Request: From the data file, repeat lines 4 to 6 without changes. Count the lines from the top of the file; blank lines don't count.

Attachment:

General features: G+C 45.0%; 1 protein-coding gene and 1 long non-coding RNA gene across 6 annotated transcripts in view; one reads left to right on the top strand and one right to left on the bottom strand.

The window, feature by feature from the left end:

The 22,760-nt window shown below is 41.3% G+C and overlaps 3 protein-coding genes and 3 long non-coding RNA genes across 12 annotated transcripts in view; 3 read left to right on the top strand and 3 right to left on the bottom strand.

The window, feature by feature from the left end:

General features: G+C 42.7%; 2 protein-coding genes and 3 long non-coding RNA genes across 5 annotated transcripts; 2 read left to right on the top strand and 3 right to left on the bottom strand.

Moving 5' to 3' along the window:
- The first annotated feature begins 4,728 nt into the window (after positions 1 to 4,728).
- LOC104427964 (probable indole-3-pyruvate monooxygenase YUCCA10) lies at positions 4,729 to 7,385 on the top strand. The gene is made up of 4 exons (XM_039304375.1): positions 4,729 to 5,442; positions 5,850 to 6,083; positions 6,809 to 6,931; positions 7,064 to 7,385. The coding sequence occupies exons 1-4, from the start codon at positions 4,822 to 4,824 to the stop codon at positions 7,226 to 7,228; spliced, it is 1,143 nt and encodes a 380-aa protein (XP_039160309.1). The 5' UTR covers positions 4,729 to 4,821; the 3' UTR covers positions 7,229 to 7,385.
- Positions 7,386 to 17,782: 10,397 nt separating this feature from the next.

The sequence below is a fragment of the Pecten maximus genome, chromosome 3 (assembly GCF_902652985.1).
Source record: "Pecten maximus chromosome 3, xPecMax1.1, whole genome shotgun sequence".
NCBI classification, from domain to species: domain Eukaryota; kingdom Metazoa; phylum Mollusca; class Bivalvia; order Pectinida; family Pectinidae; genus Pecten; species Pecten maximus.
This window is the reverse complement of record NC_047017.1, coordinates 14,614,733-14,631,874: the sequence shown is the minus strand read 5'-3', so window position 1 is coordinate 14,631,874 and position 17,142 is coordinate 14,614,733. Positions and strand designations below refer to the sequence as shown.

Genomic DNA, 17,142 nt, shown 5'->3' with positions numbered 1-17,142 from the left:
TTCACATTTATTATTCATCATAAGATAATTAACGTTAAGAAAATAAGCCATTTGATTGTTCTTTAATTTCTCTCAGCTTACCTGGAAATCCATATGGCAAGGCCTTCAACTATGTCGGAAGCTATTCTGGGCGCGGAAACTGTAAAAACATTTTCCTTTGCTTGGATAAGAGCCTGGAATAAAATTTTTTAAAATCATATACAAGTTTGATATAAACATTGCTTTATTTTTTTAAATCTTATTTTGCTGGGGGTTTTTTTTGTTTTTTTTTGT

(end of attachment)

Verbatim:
The window, feature by feature from the left end:

General features: G+C 42.7%; 2 protein-coding genes and 3 long non-coding RNA genes across 5 annotated transcripts; 2 read left to right on the top strand and 3 right to left on the bottom strand.

Moving 5' to 3' along the window: